Q&A: Dentists take their skills overseas

Volunteer: Dr. Charlie Clark, left, treats a patient during his 2013 visit to Guatemala.

Volunteer: Dr. Charlie Clark, left, treats a patient during his 2013 visit to Guatemala.

With a valuable set of portable skills, dentists are empowered to meet oral health needs all over the world, including countries where dental care access is limited.

The ADA New Dentist News spoke with two dentists who have made international volunteer work part of their lives.

They are Dr. Ellen Thrailkill, a private practice dentist in Pickens, South Carolina, and part-time clinical instructor at Palmetto Health Richland Hospital’s general practice residency program; and Dr. Charlie Clark, a pediatric dentist in Gilbert, Arizona.

Q: Describe where you traveled and how you discovered the opportunity.

Extraction: Dr. Ellen Thrailkill performs an extraction on a patient in Ecuador in 2010. Her mother, Lori Thrailkill, holds a light for her.

Extraction: Dr. Ellen Thrailkill performs an extraction on a patient in Ecuador in
2010. Her mother, Lori Thrailkill, holds a light for her.

Dr. Ellen Thrailkill: I have gone on 12 different mission trips, including to Ecuador, Burundi, Costa Rica, Kenya and Haiti. The Dental Community Fellowship, a local chapter of the Christian Medical & Dental Associations at the Medical University of

South Carolina, where I attended school, organized most of the trips. One of the trips to Kenya was organized by a church where I am a member. The number of people on each team varied from eight to 75.

Dr. Charlie Clark: I have joined the Canadian-based Dentistry for All on several mission trips to Guatemala over the past eight years. This first trip for me included 12 volunteers from all over the USA and Canada, many of whom continue to return on clinic trips. We all quickly became friends and each year look forward to the next adventure together.

Q: What were your duties there?

ET: Depending on the trip, I’ve done extractions, restorations (composite and amalgam fillings) and hygiene (cleanings and fluoride).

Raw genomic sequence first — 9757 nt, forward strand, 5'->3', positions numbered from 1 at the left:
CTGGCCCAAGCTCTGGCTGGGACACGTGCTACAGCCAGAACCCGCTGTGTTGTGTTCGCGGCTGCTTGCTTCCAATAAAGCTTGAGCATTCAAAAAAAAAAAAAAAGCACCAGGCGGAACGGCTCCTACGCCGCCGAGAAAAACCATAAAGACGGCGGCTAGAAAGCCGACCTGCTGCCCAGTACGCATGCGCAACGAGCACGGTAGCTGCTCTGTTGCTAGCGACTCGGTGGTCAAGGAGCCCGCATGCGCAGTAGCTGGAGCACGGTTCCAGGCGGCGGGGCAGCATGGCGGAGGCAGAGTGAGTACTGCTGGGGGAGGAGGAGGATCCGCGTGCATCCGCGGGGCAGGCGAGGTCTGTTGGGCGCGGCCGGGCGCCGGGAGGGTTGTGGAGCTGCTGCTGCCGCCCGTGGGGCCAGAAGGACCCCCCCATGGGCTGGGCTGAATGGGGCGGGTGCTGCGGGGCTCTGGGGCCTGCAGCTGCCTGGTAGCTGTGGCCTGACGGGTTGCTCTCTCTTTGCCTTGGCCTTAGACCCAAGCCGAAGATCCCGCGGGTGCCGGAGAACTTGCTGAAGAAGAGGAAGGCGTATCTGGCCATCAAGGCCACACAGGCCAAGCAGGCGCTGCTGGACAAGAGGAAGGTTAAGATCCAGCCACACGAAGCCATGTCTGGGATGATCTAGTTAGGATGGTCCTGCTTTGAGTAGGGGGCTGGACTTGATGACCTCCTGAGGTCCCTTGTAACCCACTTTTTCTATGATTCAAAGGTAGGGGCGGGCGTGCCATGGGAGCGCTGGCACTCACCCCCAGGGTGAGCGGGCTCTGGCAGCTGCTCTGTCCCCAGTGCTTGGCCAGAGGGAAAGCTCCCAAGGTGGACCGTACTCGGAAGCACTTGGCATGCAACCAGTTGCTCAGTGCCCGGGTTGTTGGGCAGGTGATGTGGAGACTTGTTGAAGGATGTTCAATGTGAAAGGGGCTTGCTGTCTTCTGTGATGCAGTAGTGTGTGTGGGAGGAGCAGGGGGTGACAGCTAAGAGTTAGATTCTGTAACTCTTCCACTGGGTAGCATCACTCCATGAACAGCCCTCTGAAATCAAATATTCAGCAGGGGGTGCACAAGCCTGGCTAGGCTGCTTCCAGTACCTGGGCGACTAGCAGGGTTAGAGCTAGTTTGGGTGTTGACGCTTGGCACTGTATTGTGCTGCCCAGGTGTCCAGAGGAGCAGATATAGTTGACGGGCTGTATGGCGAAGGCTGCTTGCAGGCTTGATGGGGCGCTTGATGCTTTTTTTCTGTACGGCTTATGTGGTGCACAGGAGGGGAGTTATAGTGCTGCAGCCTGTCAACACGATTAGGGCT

CC: We all share duties ranging from filling water bottles and changing over chairs to checking patients out and explaining post-operative instructions. Any procedure that would be limited to specialized training in the USA or Canada is also limited to those who have the specific training required. We bring trained dental assistants, hygienists, dentists and specialists to provide an optimal level of care to our communities.

Q: What challenges did you face, including language or cultural differences?

ET: Flight changes, lost baggage, being out of my comfort zone, working with a generator/working without a generator, headlights going dead and adult patients taking clinic tickets from young kids or elderly people are among the challenges I’ve had.

Usually language barriers are kept to a minimum. For non-English speaking countries, interpreters are present and available. Most interpreters are local to the area where we are working, so they can help us better understand cultural differences as well.

CC: The organization that I worked with, Dentistry for All, has had a long-standing relationship with the communities where we work. This enables us to partner with local leaders and community workers to facilitate communication.

Still, preparing for a trip abroad can be daunting. Fundraising, gathering supplies and managing time away from family and the office can feel overwhelming.

Q: What were the highlights?

ET:The people I’ve met, including patients and other team members, made quite an impact on me. I still can’t quite wrap my head around a patient, in Burundi, walking for 20 hours to get his tooth looked at, resulting in blistered feet. Also working with dental students, spending time with mentors who have so much wisdom to share and attending worship services in Africa all stand out as highlights. The biggest highlight for me, being so motivated by my faith, would be helping and loving people.

CC: Working with the young children always brings a smile no matter where in the world you are. Then there’s the patient who had been in pain for months who returned to clinic the day after having an infected tooth extracted just to give a hug and tell us about the first night of restful sleep she had in weeks. And the patient who never smiled, but wrote a letter to the group (months later, through an interpreter) expressing gratitude for changing their life after receiving endodontic treatment and crown buildups on their maxillary incisors.

Q: What advice do you have for dentists considering international volunteering?

ET: Just go! You may want to look into volunteering at a local free clinic in your area, if you’re not already. If you want to get involved in international dental service but can’t go on a trip, you may consider helping fund a dental student’s trip so he/she can go. I wouldn’t have been able to go if it weren’t for generous donors.

CC: Do it! It will change your life. As dentists we have all been fortunate to receive specialized training that allows us to provide care that can truly change another person’s life. Our group saying is “Change a Smile: Change a Life!”

The ADA Foundation can help dentists find a volunteer trip that suits their interests. Visit internationalvolunteer.ADA.org to search for opportunities by program type, country served, organization name or religious affiliation.

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